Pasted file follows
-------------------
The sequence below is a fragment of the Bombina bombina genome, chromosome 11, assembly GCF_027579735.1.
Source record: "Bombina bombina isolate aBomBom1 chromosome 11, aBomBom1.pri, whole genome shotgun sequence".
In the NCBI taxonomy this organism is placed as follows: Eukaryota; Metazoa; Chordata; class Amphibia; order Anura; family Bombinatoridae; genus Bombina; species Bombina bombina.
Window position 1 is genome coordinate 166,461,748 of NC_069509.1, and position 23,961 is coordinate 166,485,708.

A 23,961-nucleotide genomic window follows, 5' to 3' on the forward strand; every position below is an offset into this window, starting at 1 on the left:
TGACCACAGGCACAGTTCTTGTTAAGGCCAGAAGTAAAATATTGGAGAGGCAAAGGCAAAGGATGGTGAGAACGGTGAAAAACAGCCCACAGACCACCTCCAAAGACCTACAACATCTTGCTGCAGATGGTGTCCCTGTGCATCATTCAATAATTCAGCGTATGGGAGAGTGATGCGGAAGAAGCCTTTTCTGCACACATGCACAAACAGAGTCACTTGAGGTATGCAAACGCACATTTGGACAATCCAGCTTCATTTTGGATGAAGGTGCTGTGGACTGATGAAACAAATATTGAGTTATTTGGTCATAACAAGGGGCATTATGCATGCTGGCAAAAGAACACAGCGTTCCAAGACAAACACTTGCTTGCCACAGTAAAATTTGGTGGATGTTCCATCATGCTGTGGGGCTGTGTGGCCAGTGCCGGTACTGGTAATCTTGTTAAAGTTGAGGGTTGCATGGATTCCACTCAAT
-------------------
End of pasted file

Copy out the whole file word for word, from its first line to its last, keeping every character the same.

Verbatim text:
The sequence below is a fragment of the Bombina bombina genome, chromosome 11, assembly GCF_027579735.1.
Source record: "Bombina bombina isolate aBomBom1 chromosome 11, aBomBom1.pri, whole genome shotgun sequence".
In the NCBI taxonomy this organism is placed as follows: Eukaryota; Metazoa; Chordata; class Amphibia; order Anura; family Bombinatoridae; genus Bombina; species Bombina bombina.
Window position 1 is genome coordinate 166,461,748 of NC_069509.1, and position 23,961 is coordinate 166,485,708.

A 23,961-nucleotide genomic window follows, 5' to 3' on the forward strand; every position below is an offset into this window, starting at 1 on the left:
TGACCACAGGCACAGTTCTTGTTAAGGCCAGAAGTAAAATATTGGAGAGGCAAAGGCAAAGGATGGTGAGAACGGTGAAAAACAGCCCACAGACCACCTCCAAAGACCTACAACATCTTGCTGCAGATGGTGTCCCTGTGCATCATTCAATAATTCAGCGTATGGGAGAGTGATGCGGAAGAAGCCTTTTCTGCACACATGCACAAACAGAGTCACTTGAGGTATGCAAACGCACATTTGGACAATCCAGCTTCATTTTGGATGAAGGTGCTGTGGACTGATGAAACAAATATTGAGTTATTTGGTCATAACAAGGGGCATTATGCATGCTGGCAAAAGAACACAGCGTTCCAAGACAAACACTTGCTTGCCACAGTAAAATTTGGTGGATGTTCCATCATGCTGTGGGGCTGTGTGGCCAGTGCCGGTACTGGTAATCTTGTTAAAGTTGAGGGTTGCATGGATTCCACTCAAT